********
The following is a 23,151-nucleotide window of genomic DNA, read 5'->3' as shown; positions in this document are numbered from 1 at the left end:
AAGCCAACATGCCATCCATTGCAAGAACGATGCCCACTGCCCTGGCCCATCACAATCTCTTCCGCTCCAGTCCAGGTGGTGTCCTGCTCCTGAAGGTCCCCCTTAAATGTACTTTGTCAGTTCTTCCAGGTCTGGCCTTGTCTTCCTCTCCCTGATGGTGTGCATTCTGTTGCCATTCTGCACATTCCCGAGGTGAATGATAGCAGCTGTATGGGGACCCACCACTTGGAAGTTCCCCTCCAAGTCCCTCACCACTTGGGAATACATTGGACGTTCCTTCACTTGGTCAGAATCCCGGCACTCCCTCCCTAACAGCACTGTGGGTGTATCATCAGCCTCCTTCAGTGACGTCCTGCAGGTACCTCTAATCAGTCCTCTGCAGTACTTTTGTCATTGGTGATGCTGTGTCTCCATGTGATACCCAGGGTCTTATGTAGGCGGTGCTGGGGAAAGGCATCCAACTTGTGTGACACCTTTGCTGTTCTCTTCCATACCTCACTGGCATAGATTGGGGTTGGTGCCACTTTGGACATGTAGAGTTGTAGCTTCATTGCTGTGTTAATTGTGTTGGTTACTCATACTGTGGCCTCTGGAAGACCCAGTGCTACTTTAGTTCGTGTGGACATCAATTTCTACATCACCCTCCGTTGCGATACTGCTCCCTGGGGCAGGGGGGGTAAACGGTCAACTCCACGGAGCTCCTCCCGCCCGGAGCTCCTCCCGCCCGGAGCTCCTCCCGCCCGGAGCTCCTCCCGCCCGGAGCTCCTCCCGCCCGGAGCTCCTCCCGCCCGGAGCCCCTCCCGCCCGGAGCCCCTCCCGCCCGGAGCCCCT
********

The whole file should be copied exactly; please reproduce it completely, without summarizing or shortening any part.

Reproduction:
The following is a 23,151-nucleotide window of genomic DNA, read 5'->3' as shown; positions in this document are numbered from 1 at the left end:
AAGCCAACATGCCATCCATTGCAAGAACGATGCCCACTGCCCTGGCCCATCACAATCTCTTCCGCTCCAGTCCAGGTGGTGTCCTGCTCCTGAAGGTCCCCCTTAAATGTACTTTGTCAGTTCTTCCAGGTCTGGCCTTGTCTTCCTCTCCCTGATGGTGTGCATTCTGTTGCCATTCTGCACATTCCCGAGGTGAATGATAGCAGCTGTATGGGGACCCACCACTTGGAAGTTCCCCTCCAAGTCCCTCACCACTTGGGAATACATTGGACGTTCCTTCACTTGGTCAGAATCCCGGCACTCCCTCCCTAACAGCACTGTGGGTGTATCATCAGCCTCCTTCAGTGACGTCCTGCAGGTACCTCTAATCAGTCCTCTGCAGTACTTTTGTCATTGGTGATGCTGTGTCTCCATGTGATACCCAGGGTCTTATGTAGGCGGTGCTGGGGAAAGGCATCCAACTTGTGTGACACCTTTGCTGTTCTCTTCCATACCTCACTGGCATAGATTGGGGTTGGTGCCACTTTGGACATGTAGAGTTGTAGCTTCATTGCTGTGTTAATTGTGTTGGTTACTCATACTGTGGCCTCTGGAAGACCCAGTGCTACTTTAGTTCGTGTGGACATCAATTTCTACATCACCCTCCGTTGCGATACTGCTCCCTGGGGCAGGGGGGGTAAACGGTCAACTCCACGGAGCTCCTCCCGCCCGGAGCTCCTCCCGCCCGGAGCTCCTCCCGCCCGGAGCTCCTCCCGCCCGGAGCTCCTCCCGCCCGGAGCTCCTCCCGCCCGGAGCCCCTCCCGCCCGGAGCCCCTCCCGCCCGGAGCCCCT